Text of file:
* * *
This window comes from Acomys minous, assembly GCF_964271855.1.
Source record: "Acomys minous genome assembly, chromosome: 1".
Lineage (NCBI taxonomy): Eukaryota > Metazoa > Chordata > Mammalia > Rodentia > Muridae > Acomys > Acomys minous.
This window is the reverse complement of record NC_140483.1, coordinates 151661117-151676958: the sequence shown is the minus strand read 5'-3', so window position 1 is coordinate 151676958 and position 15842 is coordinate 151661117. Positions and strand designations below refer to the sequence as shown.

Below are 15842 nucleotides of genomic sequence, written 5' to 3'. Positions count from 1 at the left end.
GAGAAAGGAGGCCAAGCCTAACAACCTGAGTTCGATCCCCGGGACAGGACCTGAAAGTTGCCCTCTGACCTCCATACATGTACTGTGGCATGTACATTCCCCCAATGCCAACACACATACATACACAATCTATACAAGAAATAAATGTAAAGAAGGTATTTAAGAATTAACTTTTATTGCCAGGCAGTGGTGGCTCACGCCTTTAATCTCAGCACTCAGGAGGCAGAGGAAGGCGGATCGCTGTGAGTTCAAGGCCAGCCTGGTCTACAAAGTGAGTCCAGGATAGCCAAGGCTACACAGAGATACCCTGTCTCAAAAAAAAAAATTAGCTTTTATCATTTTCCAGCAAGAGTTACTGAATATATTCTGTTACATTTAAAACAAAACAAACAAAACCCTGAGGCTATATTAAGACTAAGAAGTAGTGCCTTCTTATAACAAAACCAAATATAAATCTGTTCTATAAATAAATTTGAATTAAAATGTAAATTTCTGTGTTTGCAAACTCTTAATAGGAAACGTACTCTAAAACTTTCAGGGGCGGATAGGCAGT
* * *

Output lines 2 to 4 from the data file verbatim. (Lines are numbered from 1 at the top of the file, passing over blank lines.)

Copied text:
Source record: "Acomys minous genome assembly, chromosome: 1".
Lineage (NCBI taxonomy): Eukaryota > Metazoa > Chordata > Mammalia > Rodentia > Muridae > Acomys > Acomys minous.
This window is the reverse complement of record NC_140483.1, coordinates 151661117-151676958: the sequence shown is the minus strand read 5'-3', so window position 1 is coordinate 151676958 and position 15842 is coordinate 151661117. Positions and strand designations below refer to the sequence as shown.